Straipsnyje nagrinėjamas iki šiol netirtas klausimas: kaip 1582 m. pabaigoje Kauno mieste buvo įvestas Grigaliaus kalendorius? Skurdžios šaltinių žinios liudija, kad Kauno miesto savivaldos institucijos oficialiojoje raštvedyboje naująjį Grigaliaus kalendorių perėmė iš karto, t. y. 1582 m. spalio 15 d. Įprastas Julijaus kalendorius buvo giliai įsirėžęs ne tik į paprastų miestiečių, bet ir į savivaldos raštininkų sąmonę ir atmintį, todėl jie ir vėliau kartais skirdavo „naująjį“ ir „senąjį“ kalendorius, bet jokių nepasitenkinimo ženklų, peraugančių į pasipriešinimą naujam laiko skaičiavimui (Vilniaus ortodoksų atvejis), ar net atvirus neramumus, kokie 1584–1589 m. vyko Rygoje, šaltiniuose aptikti nepavyko. Todėl daroma išvada, kad Kaune Grigaliaus kalendoriaus recepcija buvo sklandi ir nesukėlė jokių karštų kontroversijų.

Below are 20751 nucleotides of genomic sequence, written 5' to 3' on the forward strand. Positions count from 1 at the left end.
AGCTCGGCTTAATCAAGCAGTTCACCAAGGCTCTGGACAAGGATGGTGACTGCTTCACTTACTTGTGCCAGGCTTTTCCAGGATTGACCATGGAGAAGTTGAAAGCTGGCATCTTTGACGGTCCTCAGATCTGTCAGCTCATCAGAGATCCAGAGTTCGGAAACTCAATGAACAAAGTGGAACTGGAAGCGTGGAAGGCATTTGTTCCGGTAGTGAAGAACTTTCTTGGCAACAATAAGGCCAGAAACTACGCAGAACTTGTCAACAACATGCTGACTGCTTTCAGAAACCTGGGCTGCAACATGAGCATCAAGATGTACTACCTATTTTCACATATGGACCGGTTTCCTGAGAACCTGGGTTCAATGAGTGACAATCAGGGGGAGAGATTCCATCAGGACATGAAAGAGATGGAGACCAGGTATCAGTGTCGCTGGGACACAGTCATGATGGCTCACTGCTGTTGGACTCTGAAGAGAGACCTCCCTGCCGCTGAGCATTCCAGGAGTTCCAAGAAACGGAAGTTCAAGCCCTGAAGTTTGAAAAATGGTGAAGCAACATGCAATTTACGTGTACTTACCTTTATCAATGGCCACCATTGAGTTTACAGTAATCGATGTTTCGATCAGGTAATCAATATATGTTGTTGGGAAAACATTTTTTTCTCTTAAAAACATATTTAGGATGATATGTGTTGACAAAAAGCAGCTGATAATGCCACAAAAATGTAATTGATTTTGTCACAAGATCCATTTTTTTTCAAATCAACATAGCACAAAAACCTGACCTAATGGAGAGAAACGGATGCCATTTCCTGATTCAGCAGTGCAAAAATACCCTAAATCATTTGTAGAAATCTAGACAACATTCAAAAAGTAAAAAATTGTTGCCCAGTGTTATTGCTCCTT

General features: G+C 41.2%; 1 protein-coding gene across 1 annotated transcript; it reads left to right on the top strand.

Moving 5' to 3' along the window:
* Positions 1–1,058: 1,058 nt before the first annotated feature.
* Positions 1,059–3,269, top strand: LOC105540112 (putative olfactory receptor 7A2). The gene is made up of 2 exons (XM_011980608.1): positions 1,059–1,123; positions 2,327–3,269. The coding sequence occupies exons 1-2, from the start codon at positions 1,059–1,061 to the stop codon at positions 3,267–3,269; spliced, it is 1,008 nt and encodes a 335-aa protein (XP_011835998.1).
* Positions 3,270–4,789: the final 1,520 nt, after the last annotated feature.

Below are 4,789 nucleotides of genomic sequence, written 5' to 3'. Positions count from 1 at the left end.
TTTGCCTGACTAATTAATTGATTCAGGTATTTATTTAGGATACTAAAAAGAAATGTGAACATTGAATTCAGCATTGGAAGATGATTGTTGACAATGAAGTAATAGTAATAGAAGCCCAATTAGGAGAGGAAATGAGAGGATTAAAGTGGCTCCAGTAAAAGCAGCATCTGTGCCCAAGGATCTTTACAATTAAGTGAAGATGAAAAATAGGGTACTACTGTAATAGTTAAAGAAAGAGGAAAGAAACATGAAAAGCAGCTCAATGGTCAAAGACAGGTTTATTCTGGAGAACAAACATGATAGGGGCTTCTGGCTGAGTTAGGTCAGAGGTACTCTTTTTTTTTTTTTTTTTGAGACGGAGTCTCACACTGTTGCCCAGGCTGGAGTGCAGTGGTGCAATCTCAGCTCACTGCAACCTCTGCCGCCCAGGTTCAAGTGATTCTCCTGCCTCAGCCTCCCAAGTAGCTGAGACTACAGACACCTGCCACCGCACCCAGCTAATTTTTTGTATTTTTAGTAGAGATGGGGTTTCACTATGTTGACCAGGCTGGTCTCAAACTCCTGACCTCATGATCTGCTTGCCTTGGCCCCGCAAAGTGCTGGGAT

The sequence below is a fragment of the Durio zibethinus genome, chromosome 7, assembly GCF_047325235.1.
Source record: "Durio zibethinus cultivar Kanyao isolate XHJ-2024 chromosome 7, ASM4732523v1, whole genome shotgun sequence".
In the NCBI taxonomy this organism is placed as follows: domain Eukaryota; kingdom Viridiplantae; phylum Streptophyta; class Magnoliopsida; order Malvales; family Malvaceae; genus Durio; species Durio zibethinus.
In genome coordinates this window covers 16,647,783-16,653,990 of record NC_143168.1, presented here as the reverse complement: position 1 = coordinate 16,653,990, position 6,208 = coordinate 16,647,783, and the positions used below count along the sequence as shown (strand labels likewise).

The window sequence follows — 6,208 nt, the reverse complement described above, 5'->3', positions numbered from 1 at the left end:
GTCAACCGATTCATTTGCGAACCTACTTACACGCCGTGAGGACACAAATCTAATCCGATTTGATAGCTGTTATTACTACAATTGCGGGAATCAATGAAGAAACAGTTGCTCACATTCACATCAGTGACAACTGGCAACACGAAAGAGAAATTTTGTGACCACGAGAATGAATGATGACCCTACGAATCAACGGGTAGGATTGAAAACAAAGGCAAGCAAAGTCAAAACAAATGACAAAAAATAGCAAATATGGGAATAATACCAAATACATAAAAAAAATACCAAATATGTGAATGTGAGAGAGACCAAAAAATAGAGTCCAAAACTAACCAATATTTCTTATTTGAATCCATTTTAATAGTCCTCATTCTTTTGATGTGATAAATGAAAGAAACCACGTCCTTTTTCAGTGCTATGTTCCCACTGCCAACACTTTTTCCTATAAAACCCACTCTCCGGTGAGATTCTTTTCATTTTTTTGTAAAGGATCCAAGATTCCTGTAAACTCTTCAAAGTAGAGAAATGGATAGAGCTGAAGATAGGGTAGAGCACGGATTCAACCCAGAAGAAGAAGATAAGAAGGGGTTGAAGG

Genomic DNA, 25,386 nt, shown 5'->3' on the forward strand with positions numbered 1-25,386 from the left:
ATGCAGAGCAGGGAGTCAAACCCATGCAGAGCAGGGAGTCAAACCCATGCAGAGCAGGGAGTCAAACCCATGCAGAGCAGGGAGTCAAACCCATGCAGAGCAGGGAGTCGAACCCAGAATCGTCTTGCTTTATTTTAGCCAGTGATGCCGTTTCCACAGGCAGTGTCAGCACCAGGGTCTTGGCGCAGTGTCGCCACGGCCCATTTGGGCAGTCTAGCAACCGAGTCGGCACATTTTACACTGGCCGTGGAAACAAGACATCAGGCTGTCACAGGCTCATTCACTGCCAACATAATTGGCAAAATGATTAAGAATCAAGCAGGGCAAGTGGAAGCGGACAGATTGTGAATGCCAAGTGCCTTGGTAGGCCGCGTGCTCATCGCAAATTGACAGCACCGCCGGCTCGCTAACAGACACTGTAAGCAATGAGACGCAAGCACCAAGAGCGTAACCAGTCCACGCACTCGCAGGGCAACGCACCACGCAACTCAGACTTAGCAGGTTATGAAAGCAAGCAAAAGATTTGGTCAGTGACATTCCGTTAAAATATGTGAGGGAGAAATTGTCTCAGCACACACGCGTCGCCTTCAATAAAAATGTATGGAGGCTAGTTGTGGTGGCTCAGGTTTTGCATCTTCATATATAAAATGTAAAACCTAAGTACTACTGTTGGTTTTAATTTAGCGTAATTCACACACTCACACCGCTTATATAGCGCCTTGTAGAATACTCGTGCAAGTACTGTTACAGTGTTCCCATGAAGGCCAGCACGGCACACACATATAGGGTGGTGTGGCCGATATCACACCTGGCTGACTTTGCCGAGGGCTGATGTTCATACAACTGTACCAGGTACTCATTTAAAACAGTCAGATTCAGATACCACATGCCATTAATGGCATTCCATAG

A unique inventory of Lithuanian Metrica books compiled in September–October, 1641, which had thus far escaped the attention of Lithuanian Metrica researchers, was discovered in the Vilnius Chapter’s collections (F 43) at the Wroblewski Library of the Lithuanian Academy of Sciences. It was compiled by the notary public Fr Laurynas Mocarskis (Wawrzyniec Mocarski). Due to objective shortcomings, Mocarski’s list cannot be considered a proper inventory of the Lithuanian Metrica books, but, lacking other material, it is nonetheless an important and useful auxiliary source helping us to understand the development of the entire complex of books of the Lithuanian Metrica and subtleties in the history of individual books.